Traditional Samurai Gusoku
Gusoku armor on display at the Met

This set is quite unique as it is a revival of earlier styles present during the Edo period. But, the overall construction is that of classical 16th century Gushoku. During this time, as you can see, the armor was covered in cloth as it was based off of classical armor. The shape is typical with being boxy in order to allow for the most protection.

Periods of Armor

There are three different periods of gusoku armor: ancient, classical, and modern.

Ancient armor is classified as the armor that was worn up until the 10th century. Unfortunately, not much ancient armor has been preserved. But it is known that there was continental Chinese and Korean influence in the armor.

Classical armor, worn between the 10th and 15th centuries, were considered to be Japan’s ideas and creations brought to life. This is the period in which Japanese armor got its distinct figure and look of the classic gusoku, with the flexible multi-plated protection.

Lastly, there is the modern period of armor. Between the 16th and 19th centuries, this era is the one with most variety in the design of the gusoku. This is when different designs and materials were used most often. This included an increased use of leather and silk coverings.

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Places in London that Feel Like You Have Escaped the City

Sometimes London feels a bit too big and you may want a break from all the madness from the city. Luckily, you don’t have to always travel far to feel like you’ve gotten away! Here is the list of my favorite places to go when I feel that I want to take a breather from the business and vastness of wonderful London.

Holland Park:

Holland Park is a real treat, a place that has an atmosphere unlike any other.  With multiple different themed gardens inspired by countries around the world, you can find your fancy in at least one of these gardens!

Kyoto Garden
Kyoto gardens at Holland Park

Kyoto gardens present a tranquil area in which you can relax on a bench, watching the carp swim along in the pond while listening to the calming waterfall.  Or you could head over to the Dutch gardens and enjoy the bright tulips, organized in beautiful patterns.  Who would have thought that this would all be present within the city? Whatever sort of atmosphere you are looking for, I am sure you can find it somewhere in Holland Park!

The British Museum:

The British Museum has so much culture and history under its great glass tile roof, one could get lost and forget where they are.  The museum is also known as the “World Museum”. This is because there are so many different archaeological artifacts from around the world, from Aboriginal Australia, to China, to Canada. Thus, there’s so much to see and learn.  You can get lost in all the history that you forget you’re in the present!

Millennium Bridge

Now, you may recognize this bridge from a Harry Potter film, but this bridge is still just as great and camera-worthy in real life!  Walk along the river Thames and take in the beautiful sights of central London. You will be snapping pictures that will make all of your friends and family jealous.  The steel suspension footbridge was built as part of the UK’s millennium celebrations.  Check out the famous “wobbly bridge” and see views of the London skyline that almost seem distant although in the middle of the city.  You will feel as if you are in a movie while on this movie star bridge.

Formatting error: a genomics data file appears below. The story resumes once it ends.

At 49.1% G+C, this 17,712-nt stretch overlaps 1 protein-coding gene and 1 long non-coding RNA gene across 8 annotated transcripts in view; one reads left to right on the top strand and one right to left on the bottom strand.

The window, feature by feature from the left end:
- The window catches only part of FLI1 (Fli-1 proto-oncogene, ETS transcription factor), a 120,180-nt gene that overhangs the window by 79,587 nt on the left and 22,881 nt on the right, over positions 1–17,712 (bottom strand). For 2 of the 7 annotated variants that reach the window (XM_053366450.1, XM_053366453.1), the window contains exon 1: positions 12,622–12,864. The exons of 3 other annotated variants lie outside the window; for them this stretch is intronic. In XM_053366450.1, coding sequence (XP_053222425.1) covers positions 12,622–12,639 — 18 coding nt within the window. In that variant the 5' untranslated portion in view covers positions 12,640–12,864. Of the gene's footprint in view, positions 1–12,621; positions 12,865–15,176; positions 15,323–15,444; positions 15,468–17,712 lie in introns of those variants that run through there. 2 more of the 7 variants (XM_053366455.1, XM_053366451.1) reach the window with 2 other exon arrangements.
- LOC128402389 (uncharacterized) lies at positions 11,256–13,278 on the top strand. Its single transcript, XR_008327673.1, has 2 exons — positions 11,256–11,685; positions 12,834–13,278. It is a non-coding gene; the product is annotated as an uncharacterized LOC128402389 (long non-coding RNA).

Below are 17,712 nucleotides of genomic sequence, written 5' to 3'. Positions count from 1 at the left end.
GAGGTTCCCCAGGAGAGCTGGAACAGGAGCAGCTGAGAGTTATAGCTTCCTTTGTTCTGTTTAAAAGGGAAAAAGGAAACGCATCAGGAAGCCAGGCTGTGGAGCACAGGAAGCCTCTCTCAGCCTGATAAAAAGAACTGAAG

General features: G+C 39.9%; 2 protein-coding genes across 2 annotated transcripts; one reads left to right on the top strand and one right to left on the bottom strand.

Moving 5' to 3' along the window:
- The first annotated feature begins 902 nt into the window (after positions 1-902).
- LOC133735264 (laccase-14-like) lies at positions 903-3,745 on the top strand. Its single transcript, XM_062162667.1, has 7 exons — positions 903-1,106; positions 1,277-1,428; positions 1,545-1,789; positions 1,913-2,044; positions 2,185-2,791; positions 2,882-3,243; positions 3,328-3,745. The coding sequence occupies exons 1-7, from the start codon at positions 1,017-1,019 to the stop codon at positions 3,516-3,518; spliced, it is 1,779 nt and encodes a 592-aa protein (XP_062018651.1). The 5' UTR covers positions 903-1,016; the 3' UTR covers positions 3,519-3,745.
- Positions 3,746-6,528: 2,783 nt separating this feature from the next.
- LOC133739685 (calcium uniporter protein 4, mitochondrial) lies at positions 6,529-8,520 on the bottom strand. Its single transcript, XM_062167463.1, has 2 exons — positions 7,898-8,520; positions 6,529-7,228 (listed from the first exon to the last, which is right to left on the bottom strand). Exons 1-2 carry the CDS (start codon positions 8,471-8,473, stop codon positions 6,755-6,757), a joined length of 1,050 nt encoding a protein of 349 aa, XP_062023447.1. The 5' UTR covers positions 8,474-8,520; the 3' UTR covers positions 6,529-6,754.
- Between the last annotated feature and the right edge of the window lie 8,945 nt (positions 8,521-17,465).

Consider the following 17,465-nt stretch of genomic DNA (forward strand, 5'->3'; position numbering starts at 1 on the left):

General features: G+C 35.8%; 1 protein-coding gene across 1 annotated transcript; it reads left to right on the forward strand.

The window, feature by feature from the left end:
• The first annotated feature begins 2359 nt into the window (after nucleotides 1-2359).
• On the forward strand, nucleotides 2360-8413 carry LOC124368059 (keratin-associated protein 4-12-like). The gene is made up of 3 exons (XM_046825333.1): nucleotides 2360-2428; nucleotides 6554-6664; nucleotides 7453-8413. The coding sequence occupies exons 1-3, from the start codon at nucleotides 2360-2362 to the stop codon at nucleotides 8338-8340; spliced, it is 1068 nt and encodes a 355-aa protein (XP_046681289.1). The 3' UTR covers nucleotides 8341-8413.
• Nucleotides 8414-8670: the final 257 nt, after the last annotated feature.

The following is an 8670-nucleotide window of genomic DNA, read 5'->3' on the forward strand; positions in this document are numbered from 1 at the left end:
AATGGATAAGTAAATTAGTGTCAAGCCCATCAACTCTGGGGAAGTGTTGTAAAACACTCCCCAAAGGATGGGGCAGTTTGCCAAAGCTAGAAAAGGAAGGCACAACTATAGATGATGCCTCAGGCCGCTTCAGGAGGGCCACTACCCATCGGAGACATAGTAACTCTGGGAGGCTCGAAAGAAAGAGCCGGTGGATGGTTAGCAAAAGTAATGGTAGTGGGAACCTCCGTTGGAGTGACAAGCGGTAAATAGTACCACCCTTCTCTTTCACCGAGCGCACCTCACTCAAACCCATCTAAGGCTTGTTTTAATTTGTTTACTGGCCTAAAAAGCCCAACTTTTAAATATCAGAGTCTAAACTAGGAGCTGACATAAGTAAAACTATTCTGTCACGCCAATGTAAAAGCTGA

Millennium Bridge, City of London
View above Millennium Bridge

Victoria and Albert Museum:

Much like the British Museum, the Victoria and Albert Museum is not only a museum filled with many different amazing artifacts and cultural pieces. The building itself is stunning!  You can enjoy both the wonderful exterior of the building, with the grand red brick and perfect arches. There is also the sophisticated, bright interior that helps to showcase all the artifacts. 

No matter what mood you are looking for, you can get it just right with all of the different exhibits.  The V&A have many classic European sculptures, but also different works from all over Asia. You can once again get lost in history when at this museum.

Neal’s Yard:

If you would like a pop of color, you absolutely need to check out Neal’s Yard!  Tucked into an ally way near seven dials, this colorful getaway is the perfect place to get that fun atmosphere.  It is one of the most vibrant areas that you can find in central London. With such fun colors, what better place to hang out?  This colorful escape makes you forget about the hustle and bustle of the city that is just steps away.

Neal's Yard

Hampstead Heath:

Hampstead’s protected wild park is a wonderful grassy public space that you can just go and relax on.  It is located in Northern London and consists of 320 hectares of land, including many different biking and hiking trails.  The view of the Central London from the park is phenomenal.  With the wooded areas and meadows surrounding you, you will forget that you are a short tube ride from the main part of the city. 

Kynance Mews:

Yet another South Kensington gem, Kynance Mews is a beautiful picture spot in the spring and summer that isn’t extremely popular.  You can always go to a park to see blooming flowers, but at Kynance Mews, you get to experience wonderful cobblestone streets, traditional architecture, all enhanced by various flowers and trees.  It is a quaint area that is the perfect spot for some fun and springy photos that feel far gone from the touristy areas.

A walkway on Kynance Mews

Enjoy this blog post? Check out our other posts as well here. You can also join us on our treasure hunts, available at both the British Museum and the Victoria and Albert Museum and discover wonderful treasures from around the world with some friendly competition!